The balanced scorecard suggests we view 4 critical perspectives of our business:
Learning & growth: includes training, learning, corporate culture and attitudes, self growth. Individuals are the main repository of knowledge of an organisation and the critical resource. Communication among workers is key, as is avoiding brain drain.
Customer: Indicators on customer satisfaction and tools to improve and monitor customer relations are critical
Financial: Timely and accurate financial data is still a key to manage the business. Data should be centralised and of fast and easy access, but financial data should not be the only indicator, thus the original intention of the word “balanced”.
The Balanced Scorecard automates and centralizes the issuance and tracking of objectives, targets, measures and initiatives.
The Balanced Scorecard (BSC) began as a concept for measuring whether the smaller-scale operational activities of a company are aligned with its larger-scale objectives in terms of vision and strategy. It was developed and first used at Analog Devices in 1987.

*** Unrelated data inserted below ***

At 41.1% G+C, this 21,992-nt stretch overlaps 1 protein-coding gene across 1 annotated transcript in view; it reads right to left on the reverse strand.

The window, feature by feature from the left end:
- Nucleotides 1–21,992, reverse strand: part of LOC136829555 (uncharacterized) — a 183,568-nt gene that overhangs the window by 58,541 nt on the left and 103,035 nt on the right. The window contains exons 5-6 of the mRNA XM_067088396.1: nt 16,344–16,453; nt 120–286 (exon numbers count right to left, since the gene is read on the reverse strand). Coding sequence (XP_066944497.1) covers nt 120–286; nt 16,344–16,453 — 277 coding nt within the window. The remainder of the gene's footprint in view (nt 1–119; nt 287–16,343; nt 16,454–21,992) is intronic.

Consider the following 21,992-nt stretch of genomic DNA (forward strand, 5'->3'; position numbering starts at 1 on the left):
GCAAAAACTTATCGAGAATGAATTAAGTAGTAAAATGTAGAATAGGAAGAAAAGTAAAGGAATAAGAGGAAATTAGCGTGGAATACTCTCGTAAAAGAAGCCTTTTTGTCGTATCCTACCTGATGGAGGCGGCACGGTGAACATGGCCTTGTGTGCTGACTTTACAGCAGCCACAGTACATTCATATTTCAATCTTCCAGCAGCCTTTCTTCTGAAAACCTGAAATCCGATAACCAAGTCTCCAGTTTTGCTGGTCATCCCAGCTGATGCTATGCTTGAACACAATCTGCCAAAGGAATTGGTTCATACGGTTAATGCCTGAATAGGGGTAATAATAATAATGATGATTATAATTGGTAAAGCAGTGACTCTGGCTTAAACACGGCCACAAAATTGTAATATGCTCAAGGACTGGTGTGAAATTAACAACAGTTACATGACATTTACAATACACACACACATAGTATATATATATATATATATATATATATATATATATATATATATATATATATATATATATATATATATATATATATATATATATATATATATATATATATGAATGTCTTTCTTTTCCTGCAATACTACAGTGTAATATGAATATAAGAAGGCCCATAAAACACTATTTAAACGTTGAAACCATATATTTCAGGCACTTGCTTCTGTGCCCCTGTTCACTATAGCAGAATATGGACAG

By focusing not only on financial outcomes but also on the human issues, the Balanced Scorecard helps provide a more comprehensive view of a business, which in turn helps organizations act in their best long-term interests.
The strategic management system helps managers focus on performance metrics while balancing financial objectives with customer, process and employee perspectives. Measures are often indicators of future performance. In 1992, Robert S. Kaplan and David P. Norton began publicizing the Balanced Scorecard through a series of journal articles. In 1996, they published the book The Balanced Scorecard.